Health & Wellness

3 Ways That Being Less Dedicated to Your Health Can Improve It

 

If you read many of the popular health resources online, you’ll quickly get the impression that what it takes to be healthy and fit is, primarily, a lot more dedication than the next guy — combined with a near-masochistic acceptance of suffering, and the willingly to forgo many of life’s pleasures in the pursuit of your sixpack.

 

Instagram “Fitspiration” images typically contain slogans such as “when you want to succeed as much as you want to breathe, then you’ll be successful”, or “obsessed is what the weak-minded call the dedicated”, or “pain is weakness leaving the body”, and so on.

 

But when you look past all of the adrenaline and testosterone behind these sentiments, you’ll find that running yourself ragged with serious overkill workouts is generally a great way of ruining your health and stalling your fitness progress in short order.

 

If you’re concerned with aging healthier, you might want to read on for some suggestions on how to overhaul your health by being less “dedicated”.

 

Get more sleep — forget about “sleeping faster”

 

Famous politician Arnold Schwarzenegger is known for his many different achievements in life, in fields ranging from bodybuilding to acting, to politics.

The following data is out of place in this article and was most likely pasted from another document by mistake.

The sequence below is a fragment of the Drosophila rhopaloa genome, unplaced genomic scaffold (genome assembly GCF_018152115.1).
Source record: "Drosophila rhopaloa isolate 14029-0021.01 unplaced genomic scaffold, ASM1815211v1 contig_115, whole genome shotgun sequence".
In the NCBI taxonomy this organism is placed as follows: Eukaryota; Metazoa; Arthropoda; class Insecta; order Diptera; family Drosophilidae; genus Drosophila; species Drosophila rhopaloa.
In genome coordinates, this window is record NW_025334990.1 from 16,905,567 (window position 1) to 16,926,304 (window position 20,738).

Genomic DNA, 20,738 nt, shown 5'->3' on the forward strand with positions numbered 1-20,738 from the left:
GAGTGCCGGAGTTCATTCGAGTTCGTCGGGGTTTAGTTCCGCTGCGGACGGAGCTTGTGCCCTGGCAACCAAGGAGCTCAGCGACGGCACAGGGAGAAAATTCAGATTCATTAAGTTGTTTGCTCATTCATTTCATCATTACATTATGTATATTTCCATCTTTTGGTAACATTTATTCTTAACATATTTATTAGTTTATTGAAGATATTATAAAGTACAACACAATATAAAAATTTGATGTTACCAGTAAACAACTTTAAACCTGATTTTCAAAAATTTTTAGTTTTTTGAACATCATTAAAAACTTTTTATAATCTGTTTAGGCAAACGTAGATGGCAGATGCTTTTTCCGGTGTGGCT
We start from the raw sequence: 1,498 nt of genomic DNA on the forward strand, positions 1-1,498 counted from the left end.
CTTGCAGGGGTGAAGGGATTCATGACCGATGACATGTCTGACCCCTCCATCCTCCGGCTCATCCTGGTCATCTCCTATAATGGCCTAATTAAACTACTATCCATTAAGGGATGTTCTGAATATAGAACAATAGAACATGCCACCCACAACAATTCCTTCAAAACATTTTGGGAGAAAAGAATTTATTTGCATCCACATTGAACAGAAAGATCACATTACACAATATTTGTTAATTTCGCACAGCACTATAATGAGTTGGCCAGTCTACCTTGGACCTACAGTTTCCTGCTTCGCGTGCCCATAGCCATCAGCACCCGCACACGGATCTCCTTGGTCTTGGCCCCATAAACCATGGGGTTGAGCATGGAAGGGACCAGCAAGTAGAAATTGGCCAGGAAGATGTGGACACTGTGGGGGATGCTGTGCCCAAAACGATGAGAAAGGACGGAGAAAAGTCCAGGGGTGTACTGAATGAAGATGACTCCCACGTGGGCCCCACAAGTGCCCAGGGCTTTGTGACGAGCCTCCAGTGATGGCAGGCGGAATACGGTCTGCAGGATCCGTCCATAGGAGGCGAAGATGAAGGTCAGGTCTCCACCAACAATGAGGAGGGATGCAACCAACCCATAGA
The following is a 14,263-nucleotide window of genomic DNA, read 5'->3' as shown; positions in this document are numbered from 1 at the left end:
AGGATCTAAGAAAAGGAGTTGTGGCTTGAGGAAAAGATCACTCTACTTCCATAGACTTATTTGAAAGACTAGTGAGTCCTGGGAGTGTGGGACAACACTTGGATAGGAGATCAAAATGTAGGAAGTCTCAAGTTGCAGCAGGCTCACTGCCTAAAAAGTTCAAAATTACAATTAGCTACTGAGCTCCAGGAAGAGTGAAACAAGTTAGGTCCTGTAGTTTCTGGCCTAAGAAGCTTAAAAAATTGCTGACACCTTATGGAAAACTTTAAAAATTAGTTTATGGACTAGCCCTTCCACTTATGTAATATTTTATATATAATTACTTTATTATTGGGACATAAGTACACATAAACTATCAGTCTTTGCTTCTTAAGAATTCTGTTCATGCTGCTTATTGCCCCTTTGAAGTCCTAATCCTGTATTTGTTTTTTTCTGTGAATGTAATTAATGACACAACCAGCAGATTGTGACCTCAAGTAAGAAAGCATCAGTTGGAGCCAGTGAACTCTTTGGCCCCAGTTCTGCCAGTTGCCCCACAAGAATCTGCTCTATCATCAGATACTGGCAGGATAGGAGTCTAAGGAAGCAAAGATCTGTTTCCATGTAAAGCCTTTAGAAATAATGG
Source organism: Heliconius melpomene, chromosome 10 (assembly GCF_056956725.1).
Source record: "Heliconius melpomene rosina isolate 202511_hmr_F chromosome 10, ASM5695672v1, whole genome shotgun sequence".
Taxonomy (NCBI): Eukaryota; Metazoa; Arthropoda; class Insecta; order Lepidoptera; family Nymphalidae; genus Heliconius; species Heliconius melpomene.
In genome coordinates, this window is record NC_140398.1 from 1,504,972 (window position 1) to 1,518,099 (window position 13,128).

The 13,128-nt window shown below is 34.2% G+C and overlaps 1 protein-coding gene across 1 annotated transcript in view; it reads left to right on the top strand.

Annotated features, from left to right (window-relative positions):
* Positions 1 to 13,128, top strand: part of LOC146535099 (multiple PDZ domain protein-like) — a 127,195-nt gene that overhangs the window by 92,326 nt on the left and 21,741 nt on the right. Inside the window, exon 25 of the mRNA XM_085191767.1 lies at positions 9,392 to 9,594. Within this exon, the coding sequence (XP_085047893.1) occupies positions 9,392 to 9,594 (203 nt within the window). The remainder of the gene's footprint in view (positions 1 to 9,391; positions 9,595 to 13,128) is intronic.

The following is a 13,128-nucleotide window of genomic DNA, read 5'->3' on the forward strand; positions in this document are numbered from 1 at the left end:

In a series of talks, in which he has passed on his “rules for success”, he has repeatedly advised his audiences to sleep no more than 6 hours a day. What if those audiences typically sleep 7 or 8 hours a day? Well, Arnold’s advice, in this case, is to “sleep faster”.

 

It turns out, however, that contrary to Arnie’s advice much has been written about the absolute and profound importance of sleep.

 

In his book, “Why We Sleep”, Matthew Walker details how getting enough sleep is essential for the proper functioning of every aspect of the human body.

 

Just one week of insufficient sleep can make you pre-diabetic.

 

Sleep slower, and sleep more.

 

Loosen up your diet, stick to a few basic principles, and eat to satisfaction

 

Yo-yo dieting is the curse of many health and fitness enthusiasts in the world today. The thinking goes that, with a sharp burst of motivation and effort, we can lose all the weight we need to lose, and then enjoy our lives as sexier, leaner, healthier people, and essentially live happily ever after.

 

This is, unfortunately, not quite how things work in reality.

 

The Minnesota Starvation Experiment done during WW2 found that cutting calories — even within the guidelines set by modern nutritional bodies — can wreck health, well-being, and metabolism.

 

Stick to a few simple principles instead, like no processed food except on special occasions, and eat to satisfaction.

 

Reduce the number of things you try to achieve in a day

 

Productivity gurus have long argued the benefits of focusing on one or two key tasks each day, instead of trying to achieve everything under the sun.

 

This isn’t just good advice for your productivity, either. It can also dramatically reduce your stress levels.

 

Mindfulness meditation involves focusing on one thing at a time as a means of finding tranquillity. Researchers have found that people who meditate may be happier and healthier than those who don’t.

 

Quieten some of the mental chatter, and fill your schedule more intentionally.

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